Faced with that uncertainty, NASA would have scheduled a long series of sophisticated wind tunnel tests before even trying to implement so radical a design. Not Scaled. Instead, to save time and money, Tighe relied on computer analysis with Fluent computational fluid dynamics (CFD) software. "We ran hundreds of iterations for every mach number and every angle of attack so we could predict the forces on the structure," he says.
Actually, the Fluent code was a major tool for Tighe in many aspects of his aerodynamics work. He used it for performance predictions, estimates of structural loads (helpful in sizing the vehicle), and modifications he would later make during flight testing.
Even with the CFD, Tighe took some calculated risks. The meshes—or elements—he designed for his models were coarse, not the kind of fine elements that most engineers say they need for near-perfectly reliable analyses. But then, in keeping with the barnstorming spirit at Scaled, he wasn't aiming for absolute perfection. "We figured 80 percent was good enough because there is lots of margin in the plane," he says. "We don't design so that things just barely make it."
Flying on the Ground
With his CFD plots in hand, Tighe then wrote his own computer program for use in a special SS1 simulator where the test pilots would train before flying the vehicle for real. Actually, he had to write the program because no commercial program existed.
The simulator is another of the secrets behind the SS1 success. Designed by Scaled Composites engineer and test pilot Pete Siebold, the six-degrees-of-freedom unit has a cockpit identical to the one in SS1, with an accurate pilot interface and an uncanny resemblance to a video game. As Scaled engineers tell it, the interface drives a flight model that determines the vehicle's position and inputs expected by the avionics. Using Tighe's CFD results, updated by flight-data analysis, the simulator computes position and altitude, displays appropriate scenery (borrowed from the video game X Plane), and enables practice of landings, takeoffs, feathering, and flight-control maneuvers.
Tighe's experience with the simulator became critical during the first test flight. There was severe rolling caused by a malfunction in the diehedral effect, where pushing on the right rudder pedal causes the nose to move to the right and the left wing to produce more lift and move to the right. In this case, that natural reaction went awry. Melvill was in the cockpit trying to bring the plane under control, guided by Tighe who was at a computer in Scaled's Mission Control. "Having him there was very reassuring," Melvill says.
Later, armed with more Fluent CFD runs, Tighe reprogrammed the simulator to replicate the roll and then devised pilot techniques to prevent a recurrence of the problem. They worked.
Roadside Wind Tunnel
Tighe's computer skills (he has a B.S. in computer science and aerospace engineering from the University of Colorado) were critical in solving that particular rolling problem, but his engineering instincts and flair for the unconventional came in handy on numerous other occasions. Early in the test-flight program, the tail stalled before the wing, resulting in a 15,000-ft altitude loss, bad for the pilot's stomach as well as the vehicle. Tighe had predicted that the tail would stall prematurely. When it happened, he already had potential fixes in mind, and an unconventional way to test them.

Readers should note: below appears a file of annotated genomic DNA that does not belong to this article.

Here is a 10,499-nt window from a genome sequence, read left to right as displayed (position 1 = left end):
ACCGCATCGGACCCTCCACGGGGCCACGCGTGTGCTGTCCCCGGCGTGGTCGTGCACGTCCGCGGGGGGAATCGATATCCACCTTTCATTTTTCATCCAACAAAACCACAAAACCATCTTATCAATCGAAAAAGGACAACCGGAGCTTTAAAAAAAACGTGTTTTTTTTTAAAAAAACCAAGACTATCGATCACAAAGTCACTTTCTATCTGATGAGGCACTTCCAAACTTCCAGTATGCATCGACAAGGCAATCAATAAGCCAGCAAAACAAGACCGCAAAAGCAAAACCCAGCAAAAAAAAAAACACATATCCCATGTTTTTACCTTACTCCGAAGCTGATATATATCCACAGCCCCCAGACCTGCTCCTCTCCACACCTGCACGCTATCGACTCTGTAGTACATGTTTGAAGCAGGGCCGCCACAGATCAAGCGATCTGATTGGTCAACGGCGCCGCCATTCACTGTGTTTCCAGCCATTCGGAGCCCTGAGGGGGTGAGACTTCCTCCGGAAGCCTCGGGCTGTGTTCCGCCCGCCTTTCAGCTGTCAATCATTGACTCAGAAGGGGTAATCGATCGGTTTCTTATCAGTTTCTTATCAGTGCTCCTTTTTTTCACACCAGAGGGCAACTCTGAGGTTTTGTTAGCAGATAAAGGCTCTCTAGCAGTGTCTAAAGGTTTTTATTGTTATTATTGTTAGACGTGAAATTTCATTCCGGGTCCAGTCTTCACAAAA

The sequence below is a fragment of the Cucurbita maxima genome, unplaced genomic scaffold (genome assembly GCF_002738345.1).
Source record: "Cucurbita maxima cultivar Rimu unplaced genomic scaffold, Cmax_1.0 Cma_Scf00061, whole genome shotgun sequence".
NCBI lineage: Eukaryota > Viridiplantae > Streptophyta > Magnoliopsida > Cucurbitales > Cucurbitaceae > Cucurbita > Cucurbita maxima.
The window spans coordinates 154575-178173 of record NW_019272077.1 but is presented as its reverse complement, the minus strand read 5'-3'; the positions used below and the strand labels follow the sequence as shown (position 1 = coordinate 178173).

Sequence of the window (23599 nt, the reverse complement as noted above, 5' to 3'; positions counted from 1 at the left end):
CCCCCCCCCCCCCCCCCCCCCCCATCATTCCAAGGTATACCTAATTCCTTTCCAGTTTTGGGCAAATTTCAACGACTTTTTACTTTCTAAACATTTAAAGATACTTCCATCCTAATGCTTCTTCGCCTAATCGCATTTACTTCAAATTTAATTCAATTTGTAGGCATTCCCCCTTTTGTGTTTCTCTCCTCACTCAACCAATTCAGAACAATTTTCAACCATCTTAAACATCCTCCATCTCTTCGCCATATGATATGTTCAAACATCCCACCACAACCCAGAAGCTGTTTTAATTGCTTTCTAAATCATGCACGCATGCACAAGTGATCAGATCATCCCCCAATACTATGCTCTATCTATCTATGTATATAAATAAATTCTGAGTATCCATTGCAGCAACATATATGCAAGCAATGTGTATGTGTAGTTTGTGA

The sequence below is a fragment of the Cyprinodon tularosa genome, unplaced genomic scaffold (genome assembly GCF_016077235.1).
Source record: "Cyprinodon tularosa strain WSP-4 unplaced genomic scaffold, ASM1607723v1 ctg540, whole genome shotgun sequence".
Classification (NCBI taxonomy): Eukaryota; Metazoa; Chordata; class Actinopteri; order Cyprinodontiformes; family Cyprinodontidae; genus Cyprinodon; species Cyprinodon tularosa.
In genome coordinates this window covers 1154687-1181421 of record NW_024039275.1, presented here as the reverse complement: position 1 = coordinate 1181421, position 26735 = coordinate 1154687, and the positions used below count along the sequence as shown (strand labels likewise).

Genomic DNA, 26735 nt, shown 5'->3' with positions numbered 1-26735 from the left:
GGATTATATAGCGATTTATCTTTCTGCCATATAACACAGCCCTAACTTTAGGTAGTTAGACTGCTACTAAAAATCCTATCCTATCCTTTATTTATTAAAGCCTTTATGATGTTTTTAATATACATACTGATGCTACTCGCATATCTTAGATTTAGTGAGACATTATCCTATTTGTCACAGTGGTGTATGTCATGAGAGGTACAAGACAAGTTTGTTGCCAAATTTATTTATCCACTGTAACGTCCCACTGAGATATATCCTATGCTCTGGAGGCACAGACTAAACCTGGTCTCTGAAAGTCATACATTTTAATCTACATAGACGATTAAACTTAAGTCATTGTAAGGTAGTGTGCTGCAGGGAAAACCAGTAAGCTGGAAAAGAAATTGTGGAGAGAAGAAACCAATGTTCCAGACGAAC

Tail stall prediction is a matter of a detailed analysis of what airplane people call trim. If a vehicle is in trim, all of the forces and moments are in balance. The vehicle lift equals its weight, and it does not want to pitch up or down. Of particular importance with regard to tail stall are the moments. SS1's horizontal tail must generate a force that will keep the airplane in balance. For some particular conditions, which Tighe and the Scaled team are reluctant to specify, the horizontal tail was unable to generate sufficient force to keep the airplane in trim, and that's what led to the tail stall.
The fixes involved modifications to the tail and wing, the specifics of which he won't disclose. But he needed a way to test the adjustments. Wind tunnel testing would have been the method of choice, but there was no time and not enough money. So, Tighe strapped various configurations of a boom tail on top of a Ford F-250 pickup truck and drove around the perimeter of the Mojave airport to get the necessary flow field and find which configuration provided the best horizontal tail lift and tail lift slope characteristics.
"The premature tail stall was the most serious safety issue we had aerodynamically, and he predicted it where I didn't, though we didn't think it would be as severe as it turned out to be," Rutan says. "Without Jim's insights, we wouldn't have planned our tests so well."
With lavish praise for his teammates, Tighe says that after winning the X Prize, he almost feels like retiring. Indeed, he is consistant in his thanks to everyone at Scaled, from other engineers to pilots to administrators for their role in the project.
But don't look for him to cash in his 401K just yet. Rutan sees him as one of the team members most likely to take over his creative duties in the future instead; a perfect role for engineer of the year— and a person with a long career ahead of him.